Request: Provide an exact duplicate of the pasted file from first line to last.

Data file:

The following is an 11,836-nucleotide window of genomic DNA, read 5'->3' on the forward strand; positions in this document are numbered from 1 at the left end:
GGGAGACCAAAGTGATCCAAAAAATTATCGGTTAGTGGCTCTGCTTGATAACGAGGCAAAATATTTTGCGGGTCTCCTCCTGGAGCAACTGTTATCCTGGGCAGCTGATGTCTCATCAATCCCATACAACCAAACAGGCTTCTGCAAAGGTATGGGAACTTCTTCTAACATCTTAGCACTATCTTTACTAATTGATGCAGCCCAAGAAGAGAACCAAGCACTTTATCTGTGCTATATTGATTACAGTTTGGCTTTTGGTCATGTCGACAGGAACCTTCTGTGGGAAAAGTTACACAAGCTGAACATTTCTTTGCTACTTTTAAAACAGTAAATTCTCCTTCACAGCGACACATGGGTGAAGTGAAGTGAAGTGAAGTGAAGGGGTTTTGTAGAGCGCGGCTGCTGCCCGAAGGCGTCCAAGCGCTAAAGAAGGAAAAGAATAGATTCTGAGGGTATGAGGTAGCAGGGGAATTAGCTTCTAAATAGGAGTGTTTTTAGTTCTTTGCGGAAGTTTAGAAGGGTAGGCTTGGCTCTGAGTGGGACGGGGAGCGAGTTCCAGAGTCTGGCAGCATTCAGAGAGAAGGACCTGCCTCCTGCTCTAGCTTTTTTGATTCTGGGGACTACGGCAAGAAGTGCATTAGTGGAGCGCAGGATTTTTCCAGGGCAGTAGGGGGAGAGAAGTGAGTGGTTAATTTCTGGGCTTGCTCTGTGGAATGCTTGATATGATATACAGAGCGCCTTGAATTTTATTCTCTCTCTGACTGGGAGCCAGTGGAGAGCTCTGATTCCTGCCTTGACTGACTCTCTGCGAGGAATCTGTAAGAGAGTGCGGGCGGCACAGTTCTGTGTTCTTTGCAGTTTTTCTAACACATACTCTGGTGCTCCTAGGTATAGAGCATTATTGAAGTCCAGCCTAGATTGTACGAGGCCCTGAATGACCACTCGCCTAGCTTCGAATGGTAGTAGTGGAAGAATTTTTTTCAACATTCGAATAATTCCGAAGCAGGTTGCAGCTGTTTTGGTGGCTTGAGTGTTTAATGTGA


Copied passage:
The following is an 11,836-nucleotide window of genomic DNA, read 5'->3' on the forward strand; positions in this document are numbered from 1 at the left end:
GGGAGACCAAAGTGATCCAAAAAATTATCGGTTAGTGGCTCTGCTTGATAACGAGGCAAAATATTTTGCGGGTCTCCTCCTGGAGCAACTGTTATCCTGGGCAGCTGATGTCTCATCAATCCCATACAACCAAACAGGCTTCTGCAAAGGTATGGGAACTTCTTCTAACATCTTAGCACTATCTTTACTAATTGATGCAGCCCAAGAAGAGAACCAAGCACTTTATCTGTGCTATATTGATTACAGTTTGGCTTTTGGTCATGTCGACAGGAACCTTCTGTGGGAAAAGTTACACAAGCTGAACATTTCTTTGCTACTTTTAAAACAGTAAATTCTCCTTCACAGCGACACATGGGTGAAGTGAAGTGAAGTGAAGTGAAGGGGTTTTGTAGAGCGCGGCTGCTGCCCGAAGGCGTCCAAGCGCTAAAGAAGGAAAAGAATAGATTCTGAGGGTATGAGGTAGCAGGGGAATTAGCTTCTAAATAGGAGTGTTTTTAGTTCTTTGCGGAAGTTTAGAAGGGTAGGCTTGGCTCTGAGTGGGACGGGGAGCGAGTTCCAGAGTCTGGCAGCATTCAGAGAGAAGGACCTGCCTCCTGCTCTAGCTTTTTTGATTCTGGGGACTACGGCAAGAAGTGCATTAGTGGAGCGCAGGATTTTTCCAGGGCAGTAGGGGGAGAGAAGTGAGTGGTTAATTTCTGGGCTTGCTCTGTGGAATGCTTGATATGATATACAGAGCGCCTTGAATTTTATTCTCTCTCTGACTGGGAGCCAGTGGAGAGCTCTGATTCCTGCCTTGACTGACTCTCTGCGAGGAATCTGTAAGAGAGTGCGGGCGGCACAGTTCTGTGTTCTTTGCAGTTTTTCTAACACATACTCTGGTGCTCCTAGGTATAGAGCATTATTGAAGTCCAGCCTAGATTGTACGAGGCCCTGAATGACCACTCGCCTAGCTTCGAATGGTAGTAGTGGAAGAATTTTTTTCAACATTCGAATAATTCCGAAGCAGGTTGCAGCTGTTTTGGTGGCTTGAGTGTTTAATGTGA